In previous games, Leeds have been predictable and far too easy to pin back and while we’d still benefit from more pace and width surging forwards, we weren’t restricted to the same ‘crabbing’ movements we’ve come to expect from any midfield involving Austin and Murphy. Instead players looked to overlap and provide options, Cook was picking out runs with the casual assurance of someone 10 years his senior and there seemed to be a belief in this Leeds side that we’ve previously lacked which clearly benefited Alex Mowatt who was back at his best following a bit of a slump in the second half of last season.

You’d struggle to pick out a bad performance really, everyone ‘put in a shift’ as The Hock liked to say, but Charlie Taylor deserves special mention for putting in a solid performance after taking over from the injured Stephen Warnock and while Zan Benedicic looks like he’ll take time to adjust to the pace of the English Championship, it was good to see he’s been let out of the cupboard Hockaday had him locked up in.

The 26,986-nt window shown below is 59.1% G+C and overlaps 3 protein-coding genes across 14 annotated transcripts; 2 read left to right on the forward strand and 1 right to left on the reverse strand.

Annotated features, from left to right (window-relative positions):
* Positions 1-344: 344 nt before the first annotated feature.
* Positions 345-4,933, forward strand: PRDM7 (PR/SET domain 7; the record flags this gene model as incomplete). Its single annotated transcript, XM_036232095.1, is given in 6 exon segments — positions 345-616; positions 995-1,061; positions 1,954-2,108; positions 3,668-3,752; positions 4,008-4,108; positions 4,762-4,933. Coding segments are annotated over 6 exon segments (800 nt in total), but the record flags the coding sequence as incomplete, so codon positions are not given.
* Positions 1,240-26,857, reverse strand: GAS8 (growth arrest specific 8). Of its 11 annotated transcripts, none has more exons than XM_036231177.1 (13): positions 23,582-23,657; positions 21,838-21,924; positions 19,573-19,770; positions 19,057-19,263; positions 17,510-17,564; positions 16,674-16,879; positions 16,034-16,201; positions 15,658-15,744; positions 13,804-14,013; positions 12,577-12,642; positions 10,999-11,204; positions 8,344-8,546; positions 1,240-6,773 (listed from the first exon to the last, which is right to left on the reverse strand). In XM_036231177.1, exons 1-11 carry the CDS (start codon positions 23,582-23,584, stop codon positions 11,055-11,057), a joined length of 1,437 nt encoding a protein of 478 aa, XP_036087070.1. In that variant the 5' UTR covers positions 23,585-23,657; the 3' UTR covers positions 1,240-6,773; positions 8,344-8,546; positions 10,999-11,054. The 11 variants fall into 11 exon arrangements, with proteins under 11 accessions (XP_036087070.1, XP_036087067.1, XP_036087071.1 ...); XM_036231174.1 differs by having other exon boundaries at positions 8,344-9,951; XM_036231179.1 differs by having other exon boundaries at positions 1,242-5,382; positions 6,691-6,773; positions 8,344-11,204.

Man of the match should probably go to Jermaine Beckford for spending more time saluting the Leeds United fans than he did trying to please Bolton’s. Or maybe Redders, for patrolling the touchline like a Mafia boss? Both made me smile and that’s been too rare an occurrence at Elland Road these last few years.

On and on…